Why CBN’s Many Initiatives To Boost Export Earnings Failed
Experts have blamed Nigeria’s inability to significantly boost non-oil export earnings on chronic inefficiency in production and value addition.
They spoke at the just concluded 2022 annual conference of the Finance Correspondents Association of Nigeria (FICAN), where they explained why the many intervention initiatives of the Central Bank of Nigeria (CBN) to boost non-oil export earnings failed to yield the desired result, leaving the country grappling with foreign exchange scarcity.
According to the economic experts drawn from the key sectors of the economy, export earnings can only improve if the country makes a conscious effort to add value to its exports.
According to them, the country’s export products are exported in their raw state with minimum returns compared to countries that add value before exporting to other countries.
CBN’s Principal Manager, Trade and Exchange Department, Anne Nnenna Ezkañnagha, stated that it is not enough to keep exporting raw materials, stressing that the country needs to add value to her exports so that the products will be more competitive at the global trade spheres.
Ezkañnagha who represented the CBN at the event noted that in a modern global economy, only countries which add value make more returns in their export earnings.
She said “It is not enough in the modern global economy for us to keep exporting raw materials. We need to add value so that our products will be more competitive when we get to the international trades sphere.”
It is against this backdrop, she said, the CBN rolled out a new intervention tagged “100 For 100” this year.
“With this new initiative, CBN is looking into facilitating 100 companies every quarter to expand on their export competitiveness,” Ezkañnagha explained.
She stressed that the CBN has been intervening in so many ways to improve value addition, particularly the agricultural products of Small and Medium Scale Enterprises (SMEs) operators
The Godwin Emefiele-led apex bank has had several intervention initiatives in order to rescue the struggling economy from perennial scarcity of foreign exchange.
Among CBN’s many interventions is the Race to $200billion in FX Repatriation (RT-200FX) scheme with monetised reward to encourage informal exporters to come under the formal sector so as to be properly captured.
The programme operated through different facilities such as a value-added export facility, non-oil commodities expansion facility, non-oil FX rebate scheme and biannual non-oil export summit, was expected to stimulate non-oil exports with a $200 billion FX income target in about three to five years.
The CBN believed that due to the large disparities between the exporters of raw commodities and exporters of semi-finished products, adopting the schemes and facilities would help boost Nigeria’s foreign exchange value chain.
CBN’s second facility which is the non-oil commodities expansion facility is a concessionary facility designed to specifically boost local production of exportable commodities.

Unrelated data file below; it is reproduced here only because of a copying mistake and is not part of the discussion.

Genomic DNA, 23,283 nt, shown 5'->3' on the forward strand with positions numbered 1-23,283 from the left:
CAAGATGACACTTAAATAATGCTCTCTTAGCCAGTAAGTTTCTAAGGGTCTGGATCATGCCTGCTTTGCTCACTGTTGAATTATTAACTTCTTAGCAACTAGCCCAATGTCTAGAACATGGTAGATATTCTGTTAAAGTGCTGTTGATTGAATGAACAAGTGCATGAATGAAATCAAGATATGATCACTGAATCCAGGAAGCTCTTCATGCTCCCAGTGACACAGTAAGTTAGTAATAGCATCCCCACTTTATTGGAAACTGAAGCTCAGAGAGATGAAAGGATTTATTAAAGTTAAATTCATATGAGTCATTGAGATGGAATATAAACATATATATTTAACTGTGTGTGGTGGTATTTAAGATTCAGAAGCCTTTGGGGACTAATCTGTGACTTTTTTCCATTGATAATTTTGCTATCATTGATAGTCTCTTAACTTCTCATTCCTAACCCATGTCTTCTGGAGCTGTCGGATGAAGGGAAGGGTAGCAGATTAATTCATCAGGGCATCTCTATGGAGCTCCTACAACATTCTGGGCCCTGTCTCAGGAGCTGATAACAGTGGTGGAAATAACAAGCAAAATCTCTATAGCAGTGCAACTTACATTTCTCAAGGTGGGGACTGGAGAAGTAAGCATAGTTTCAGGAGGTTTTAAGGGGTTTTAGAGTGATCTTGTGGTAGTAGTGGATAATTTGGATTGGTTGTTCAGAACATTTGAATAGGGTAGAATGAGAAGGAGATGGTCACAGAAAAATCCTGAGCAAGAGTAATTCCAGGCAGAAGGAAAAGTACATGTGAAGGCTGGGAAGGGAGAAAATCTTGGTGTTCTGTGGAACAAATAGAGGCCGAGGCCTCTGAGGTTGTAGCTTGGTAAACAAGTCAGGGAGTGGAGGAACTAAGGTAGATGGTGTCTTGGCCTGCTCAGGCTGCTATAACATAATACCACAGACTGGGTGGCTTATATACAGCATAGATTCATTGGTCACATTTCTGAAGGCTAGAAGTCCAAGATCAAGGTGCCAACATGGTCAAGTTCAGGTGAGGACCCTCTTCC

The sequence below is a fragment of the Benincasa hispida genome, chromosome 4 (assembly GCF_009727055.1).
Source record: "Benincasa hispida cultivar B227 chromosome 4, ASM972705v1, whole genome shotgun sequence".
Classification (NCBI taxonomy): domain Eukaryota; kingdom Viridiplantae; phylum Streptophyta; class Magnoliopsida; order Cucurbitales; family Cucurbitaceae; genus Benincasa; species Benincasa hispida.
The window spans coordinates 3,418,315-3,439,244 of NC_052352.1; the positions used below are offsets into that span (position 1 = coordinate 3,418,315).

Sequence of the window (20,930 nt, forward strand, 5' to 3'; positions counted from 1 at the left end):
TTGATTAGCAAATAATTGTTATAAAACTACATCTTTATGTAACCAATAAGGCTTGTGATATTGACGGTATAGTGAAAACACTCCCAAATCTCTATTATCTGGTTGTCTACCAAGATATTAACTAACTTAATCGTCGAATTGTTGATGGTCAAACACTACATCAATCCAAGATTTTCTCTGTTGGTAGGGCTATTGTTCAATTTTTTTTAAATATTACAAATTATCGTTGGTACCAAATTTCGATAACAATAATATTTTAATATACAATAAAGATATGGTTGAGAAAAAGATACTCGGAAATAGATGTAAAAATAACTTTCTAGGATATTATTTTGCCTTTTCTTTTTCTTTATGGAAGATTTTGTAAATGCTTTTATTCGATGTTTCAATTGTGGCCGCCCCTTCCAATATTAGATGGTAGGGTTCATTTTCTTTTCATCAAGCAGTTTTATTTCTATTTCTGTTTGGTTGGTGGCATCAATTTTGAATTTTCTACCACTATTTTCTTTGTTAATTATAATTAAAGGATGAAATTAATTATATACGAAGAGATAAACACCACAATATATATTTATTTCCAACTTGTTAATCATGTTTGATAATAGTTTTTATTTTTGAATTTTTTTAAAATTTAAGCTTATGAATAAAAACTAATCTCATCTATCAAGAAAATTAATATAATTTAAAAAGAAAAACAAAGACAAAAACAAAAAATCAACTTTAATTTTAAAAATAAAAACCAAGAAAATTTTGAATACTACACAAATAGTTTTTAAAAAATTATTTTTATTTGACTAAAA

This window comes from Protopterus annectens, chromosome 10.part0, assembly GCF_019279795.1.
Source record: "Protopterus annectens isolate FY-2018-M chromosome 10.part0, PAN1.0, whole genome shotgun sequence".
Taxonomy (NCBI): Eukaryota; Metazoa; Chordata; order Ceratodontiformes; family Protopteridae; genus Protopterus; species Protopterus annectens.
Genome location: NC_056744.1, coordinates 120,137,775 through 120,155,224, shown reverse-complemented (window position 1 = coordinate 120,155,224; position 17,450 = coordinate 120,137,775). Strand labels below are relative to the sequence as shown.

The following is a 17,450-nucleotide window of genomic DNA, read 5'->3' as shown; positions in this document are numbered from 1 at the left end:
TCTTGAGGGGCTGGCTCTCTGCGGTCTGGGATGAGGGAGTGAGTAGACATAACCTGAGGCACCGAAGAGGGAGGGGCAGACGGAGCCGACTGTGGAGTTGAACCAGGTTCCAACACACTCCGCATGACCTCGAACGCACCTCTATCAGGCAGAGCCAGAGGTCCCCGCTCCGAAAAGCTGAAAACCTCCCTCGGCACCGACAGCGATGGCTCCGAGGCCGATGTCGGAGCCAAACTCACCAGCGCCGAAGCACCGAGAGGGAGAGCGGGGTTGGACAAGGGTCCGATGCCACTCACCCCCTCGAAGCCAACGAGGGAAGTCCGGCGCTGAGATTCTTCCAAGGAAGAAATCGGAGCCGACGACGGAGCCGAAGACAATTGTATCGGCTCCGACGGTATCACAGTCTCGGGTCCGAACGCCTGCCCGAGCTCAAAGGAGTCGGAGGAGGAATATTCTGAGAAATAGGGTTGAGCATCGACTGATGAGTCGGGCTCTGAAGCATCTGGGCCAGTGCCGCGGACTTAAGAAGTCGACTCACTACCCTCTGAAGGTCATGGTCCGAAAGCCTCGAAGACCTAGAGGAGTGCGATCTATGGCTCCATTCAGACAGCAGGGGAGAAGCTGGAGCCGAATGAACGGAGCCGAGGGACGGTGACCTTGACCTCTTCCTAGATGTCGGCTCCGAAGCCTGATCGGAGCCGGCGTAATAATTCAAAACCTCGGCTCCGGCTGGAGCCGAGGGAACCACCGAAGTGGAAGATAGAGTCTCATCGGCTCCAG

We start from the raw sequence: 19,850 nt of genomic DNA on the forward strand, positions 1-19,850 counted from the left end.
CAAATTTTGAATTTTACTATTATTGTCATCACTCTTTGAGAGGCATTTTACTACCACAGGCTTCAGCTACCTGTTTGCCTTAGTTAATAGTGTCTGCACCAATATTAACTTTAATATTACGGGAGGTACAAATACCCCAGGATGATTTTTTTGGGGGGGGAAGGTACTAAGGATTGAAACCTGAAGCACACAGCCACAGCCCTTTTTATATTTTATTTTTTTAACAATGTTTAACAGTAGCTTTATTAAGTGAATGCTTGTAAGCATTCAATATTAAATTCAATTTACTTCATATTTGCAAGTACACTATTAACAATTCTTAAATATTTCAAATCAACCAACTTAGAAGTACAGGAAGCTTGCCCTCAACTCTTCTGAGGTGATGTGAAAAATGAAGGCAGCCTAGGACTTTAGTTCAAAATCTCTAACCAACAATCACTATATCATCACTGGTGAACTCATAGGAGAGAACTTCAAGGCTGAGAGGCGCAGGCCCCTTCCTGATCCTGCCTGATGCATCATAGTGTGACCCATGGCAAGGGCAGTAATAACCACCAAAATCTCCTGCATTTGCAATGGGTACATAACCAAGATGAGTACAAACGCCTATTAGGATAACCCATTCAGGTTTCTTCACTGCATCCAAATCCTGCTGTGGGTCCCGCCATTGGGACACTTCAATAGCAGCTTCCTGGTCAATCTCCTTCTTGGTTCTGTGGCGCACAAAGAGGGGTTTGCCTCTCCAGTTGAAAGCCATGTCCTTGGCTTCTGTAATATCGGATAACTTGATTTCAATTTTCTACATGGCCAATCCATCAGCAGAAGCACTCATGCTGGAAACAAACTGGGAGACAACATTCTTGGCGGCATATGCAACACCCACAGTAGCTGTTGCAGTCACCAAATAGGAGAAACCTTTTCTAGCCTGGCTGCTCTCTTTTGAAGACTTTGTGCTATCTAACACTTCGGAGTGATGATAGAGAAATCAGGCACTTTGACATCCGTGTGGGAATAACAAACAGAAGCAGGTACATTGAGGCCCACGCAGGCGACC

With this facility, CBN governor, Emefiele, had targeted to ensure that expanded and new factories financed by the value-added facility are not starved of inbuilt raw commodities in their production cycle.
But since the flag-off of these initiatives early this year, Nigeria’s foreign exchange crisis has never abated. Instead, the foreign exchange crisis reached a crescendo recently when foreign airlines threatened to shut down flight operations in Nigeria over the inability to repatriate about $456million in earnings.
Coming on the heels of the RT-200FX scheme, the “100 For 100 Intervention Scheme” seeks to incentivize the repatriation of export earnings back into the country.
Highlighting reasons why several initiatives to boost non-oil foreign exchange earnings failed, Nigerian Export and Import (NEXIM) Bank’s Head of Strategy and Corporate Communications, Tayo Omidiji, noted that the country has several commodities that, if properly harnessed, can make enough revenue to replace oil in the event that its major foreign exchange earner dries up.
Omidiji who represented the development finance institution at the workshop pointed out however that production inefficiency has been the bane of otherwise laudable initiatives of the government and its numerous agencies.
He said “What inefficiency does is that it adds to our cost. Even though we produce several commodities as number one, we may not be able to export them competitively compared to other countries because they use technology,” Omidiji explained.
Also speaking, the Deputy Director, Nigerian Shippers Council, Adora Nwonu, said that in this new era of the planned kick-off of the African Continental Free Trade Agreements (ACFTA), Nigeria as a subscribing member must produce at the least cost so that when goods produced locally get to other participating countries, it has to be the best choice for consumers in terms of quality and cost.
Adaora who heads the Council’s Trade Services Consumers Affairs Department explained that part of the necessary things to do to become competitive is to have a regional carrier that will ship the products coming from the subregion at competitive cost and time.
To this end, the Chambers of Commerce and Industry in West and Central African regions have signed an agreement to acquire an indigenous carrier that will undertake to ship members’ products.
This agreement, she said, comes under the name tag of C-Link referring to all the countries of the subregion linked to the trade and commerce initiative.